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Apr5-11, 10:19 PM
Sci Advisor
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Quote Quote by erics View Post
Suppose you have two ships departing from Earth at the same time, Ship #1 and Ship #2. Both ships depart Earth in the year 2000, both in the same direction from earth, and both Ships return to Earth in the year 2020, so 20 Earth Years for BOTH ships.....

Ship #2 does something somewhat different from Ship #1, you'll see

From Earth's Reference Frame:
Ship #1 Cruises at a Velocity of 86.6025% of C, which is a Lorentz Factor of 2.... for half the 20-year duration.... then the ship returns to Earth. Based on Twin Paradox, the ship's clock ticks half of 20 years.... so the ship ages 10 years.
OK, so in the Earth frame, ship #1 must travel a total distance of 0.866025 * 10 = 8.66025 light-years before turning around.
Quote Quote by erics View Post
Ship #2 Cruises at the same velocity as Ship #1, but only for the first 6 Earth Years of time.

Between Years 7 thru 10:
After 6 years time, Ship #2 gains additional velocity and passes ahead of Ship #1 at a Velocity of 98.7433% of C with respect to Earth (Lorentz Factor of exactly 7).

Then at some point in time, Ship #2 de-accelerates to 0 km/h with respect to Earth and waits patiently for Ship #1 to catch up to Ship #2. Ship #1 catches up to Ship #2 after 10 Earth Years Time.
From what I said earlier, if you want ship #1 to catch up with ship #2 at the same time that ship #1 turns around to return to Earth (after 10 years in the Earth frame), that means ship #2 must come to rest relative to Earth when it reaches a distance of 8.66025 light-years from Earth. After 6 years ship #2 will be at a distance of 0.866025 * 6 = 5.19615 light years from Earth, so it still has a distance of 8.66025 - 5.19615 = 3.4641 light years to go, so if it traverses that distance at 0.987433c then the time needed will be 3.4641/0.987433 = 3.5082 years, so ship #1 stops after 6 + 3.5082 = 9.5082 years in the Earth frame.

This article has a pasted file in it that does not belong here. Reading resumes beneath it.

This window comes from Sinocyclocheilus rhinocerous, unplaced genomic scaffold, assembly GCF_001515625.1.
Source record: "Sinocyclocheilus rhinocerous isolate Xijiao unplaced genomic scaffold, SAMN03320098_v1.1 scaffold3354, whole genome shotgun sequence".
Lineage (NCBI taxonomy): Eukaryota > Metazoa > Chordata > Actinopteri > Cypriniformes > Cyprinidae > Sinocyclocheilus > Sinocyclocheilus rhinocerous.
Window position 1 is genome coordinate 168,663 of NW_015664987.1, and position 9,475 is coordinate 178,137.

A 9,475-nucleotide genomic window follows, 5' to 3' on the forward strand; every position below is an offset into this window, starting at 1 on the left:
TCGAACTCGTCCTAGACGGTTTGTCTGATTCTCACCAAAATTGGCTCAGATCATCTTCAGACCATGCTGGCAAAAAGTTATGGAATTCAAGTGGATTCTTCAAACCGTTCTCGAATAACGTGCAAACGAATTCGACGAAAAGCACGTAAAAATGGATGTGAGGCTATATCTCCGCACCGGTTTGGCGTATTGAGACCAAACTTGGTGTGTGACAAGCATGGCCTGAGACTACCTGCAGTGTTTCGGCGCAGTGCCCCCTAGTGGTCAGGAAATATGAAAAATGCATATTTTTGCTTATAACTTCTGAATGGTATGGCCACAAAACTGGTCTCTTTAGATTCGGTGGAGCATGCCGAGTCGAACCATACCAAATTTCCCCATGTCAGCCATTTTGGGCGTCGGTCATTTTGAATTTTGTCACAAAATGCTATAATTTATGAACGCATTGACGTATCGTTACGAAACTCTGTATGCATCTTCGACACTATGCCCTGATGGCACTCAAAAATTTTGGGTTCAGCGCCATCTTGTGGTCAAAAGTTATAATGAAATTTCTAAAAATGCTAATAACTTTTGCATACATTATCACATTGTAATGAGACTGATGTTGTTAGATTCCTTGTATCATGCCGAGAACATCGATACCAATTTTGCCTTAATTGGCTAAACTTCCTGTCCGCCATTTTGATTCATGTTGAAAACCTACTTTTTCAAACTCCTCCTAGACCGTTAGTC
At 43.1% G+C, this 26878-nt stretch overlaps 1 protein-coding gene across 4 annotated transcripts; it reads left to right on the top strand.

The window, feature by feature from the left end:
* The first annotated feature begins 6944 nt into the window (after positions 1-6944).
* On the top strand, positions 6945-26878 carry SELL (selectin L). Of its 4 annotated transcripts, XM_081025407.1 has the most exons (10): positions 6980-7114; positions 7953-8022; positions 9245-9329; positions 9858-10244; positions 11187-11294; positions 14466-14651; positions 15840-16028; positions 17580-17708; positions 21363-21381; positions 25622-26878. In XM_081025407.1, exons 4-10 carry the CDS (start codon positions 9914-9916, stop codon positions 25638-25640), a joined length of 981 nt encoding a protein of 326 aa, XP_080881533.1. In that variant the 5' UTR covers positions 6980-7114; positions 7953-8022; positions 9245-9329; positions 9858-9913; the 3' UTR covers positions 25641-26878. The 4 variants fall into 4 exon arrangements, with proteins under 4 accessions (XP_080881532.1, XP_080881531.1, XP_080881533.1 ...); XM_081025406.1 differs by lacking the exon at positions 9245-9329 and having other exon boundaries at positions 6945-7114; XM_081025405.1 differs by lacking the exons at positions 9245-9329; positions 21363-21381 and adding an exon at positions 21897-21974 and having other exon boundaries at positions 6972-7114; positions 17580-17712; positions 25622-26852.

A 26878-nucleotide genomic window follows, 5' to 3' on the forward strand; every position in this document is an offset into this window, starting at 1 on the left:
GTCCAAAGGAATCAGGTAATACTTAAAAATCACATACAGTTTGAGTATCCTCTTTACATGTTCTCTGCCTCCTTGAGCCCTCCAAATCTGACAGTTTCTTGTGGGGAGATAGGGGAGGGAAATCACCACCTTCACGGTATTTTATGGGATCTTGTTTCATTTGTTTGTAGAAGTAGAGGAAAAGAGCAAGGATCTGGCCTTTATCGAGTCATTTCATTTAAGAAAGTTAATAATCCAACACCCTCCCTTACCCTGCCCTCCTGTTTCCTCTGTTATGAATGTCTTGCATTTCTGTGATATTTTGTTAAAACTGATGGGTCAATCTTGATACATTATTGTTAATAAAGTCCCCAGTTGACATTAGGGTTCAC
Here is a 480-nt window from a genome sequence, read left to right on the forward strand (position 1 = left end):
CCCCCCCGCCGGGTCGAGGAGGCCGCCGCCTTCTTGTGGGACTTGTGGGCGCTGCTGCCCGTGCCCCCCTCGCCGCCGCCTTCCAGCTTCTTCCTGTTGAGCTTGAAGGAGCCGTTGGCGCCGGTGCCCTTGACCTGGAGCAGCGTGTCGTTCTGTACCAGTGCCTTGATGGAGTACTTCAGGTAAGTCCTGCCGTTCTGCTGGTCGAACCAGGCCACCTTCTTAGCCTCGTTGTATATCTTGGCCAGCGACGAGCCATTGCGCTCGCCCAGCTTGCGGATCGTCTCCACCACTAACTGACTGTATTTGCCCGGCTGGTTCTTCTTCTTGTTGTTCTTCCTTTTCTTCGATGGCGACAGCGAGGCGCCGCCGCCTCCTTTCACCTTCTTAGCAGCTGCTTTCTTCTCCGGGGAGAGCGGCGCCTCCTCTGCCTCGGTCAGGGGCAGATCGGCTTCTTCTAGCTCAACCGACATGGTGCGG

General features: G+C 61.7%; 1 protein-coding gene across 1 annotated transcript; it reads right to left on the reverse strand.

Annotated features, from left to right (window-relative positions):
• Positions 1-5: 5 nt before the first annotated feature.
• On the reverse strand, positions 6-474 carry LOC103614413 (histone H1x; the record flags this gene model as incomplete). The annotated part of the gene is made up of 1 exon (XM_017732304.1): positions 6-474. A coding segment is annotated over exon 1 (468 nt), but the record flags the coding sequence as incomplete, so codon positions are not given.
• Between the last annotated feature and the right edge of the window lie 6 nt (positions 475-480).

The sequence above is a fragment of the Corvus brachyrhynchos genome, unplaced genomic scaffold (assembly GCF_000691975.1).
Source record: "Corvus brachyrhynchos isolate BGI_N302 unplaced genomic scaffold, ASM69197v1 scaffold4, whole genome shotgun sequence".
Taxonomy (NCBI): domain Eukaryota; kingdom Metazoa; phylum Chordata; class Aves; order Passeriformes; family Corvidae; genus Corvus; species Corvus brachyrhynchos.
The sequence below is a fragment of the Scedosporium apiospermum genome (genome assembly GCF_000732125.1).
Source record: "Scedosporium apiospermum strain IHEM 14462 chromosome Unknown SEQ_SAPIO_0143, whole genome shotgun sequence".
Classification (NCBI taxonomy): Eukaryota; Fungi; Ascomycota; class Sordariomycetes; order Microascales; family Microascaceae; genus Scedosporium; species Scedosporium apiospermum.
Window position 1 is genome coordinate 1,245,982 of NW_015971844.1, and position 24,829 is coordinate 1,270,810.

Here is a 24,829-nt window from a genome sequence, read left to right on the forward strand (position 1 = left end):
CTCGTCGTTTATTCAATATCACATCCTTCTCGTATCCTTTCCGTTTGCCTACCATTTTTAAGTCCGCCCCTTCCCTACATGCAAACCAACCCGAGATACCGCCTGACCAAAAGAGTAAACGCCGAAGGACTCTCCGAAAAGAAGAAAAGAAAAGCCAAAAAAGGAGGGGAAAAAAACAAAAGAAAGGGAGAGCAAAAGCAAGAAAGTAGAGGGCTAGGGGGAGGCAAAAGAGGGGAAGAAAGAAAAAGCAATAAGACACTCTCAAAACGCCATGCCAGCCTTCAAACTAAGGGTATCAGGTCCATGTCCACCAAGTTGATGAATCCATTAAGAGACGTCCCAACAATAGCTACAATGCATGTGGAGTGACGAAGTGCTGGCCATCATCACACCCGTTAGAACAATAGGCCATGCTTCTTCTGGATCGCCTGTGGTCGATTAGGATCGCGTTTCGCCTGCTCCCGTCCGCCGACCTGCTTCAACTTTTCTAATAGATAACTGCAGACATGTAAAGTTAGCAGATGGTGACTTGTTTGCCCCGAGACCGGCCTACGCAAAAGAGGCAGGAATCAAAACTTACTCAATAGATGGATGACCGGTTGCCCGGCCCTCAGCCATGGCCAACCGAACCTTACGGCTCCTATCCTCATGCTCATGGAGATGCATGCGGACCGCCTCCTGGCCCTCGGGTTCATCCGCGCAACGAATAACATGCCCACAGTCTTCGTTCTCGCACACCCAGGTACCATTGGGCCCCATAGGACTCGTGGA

Quote Quote by erics View Post
But based on U - V / (1 + U*-V), the Ship #2 was moving ahead of Ship #1 at 86.6025 of C, Lorentz Factor of 2.... and then would have appeared to head back towards ship #1 also at 86.6025% of C.
No, your math is wrong here. In ship #1's frame, ship #2 is traveling at (0.987433c - 0.866025c)/(1 - 0.987433*0.866025) = 0.838115c.
Quote Quote by erics View Post
Now looking at Years 7 thru 10, however much Ship #1 was aging, Ship #2 would be aging half as much, because with respect to Ship #1's frame of reference, Ship #2 accelerated to Lorentz Factor 2 speed
First of all, as noted above ship #2 is actually initially moving at 0.838115c in ship #1's frame (before ship #2 comes to rest relative to Earth), for a Lorentz factor of 1.8332. Second, since ship #2 does come to rest relative to Earth at the turning point, ship #2 changes velocities in the frame of ship #1, so that ship #2 is traveling at 0.838115c for some time and then changes to moving at 0.866025c towards ship #1, until eventually they meet.

Perhaps you want to change the thought-experiment so that ship #2 initially accelerates to (0.866025c + 0.866025c)/(1 + 0.866025*0.866025) = 0.989743c relative to the Earth, then comes to rest at the turning point and waits for ship #1 to catch up, in which case in ship #1's frame ship #2 initially moves away at 0.866025c and then turns around and moves back towards ship #1 at 0.866025c until they meet at the turning point?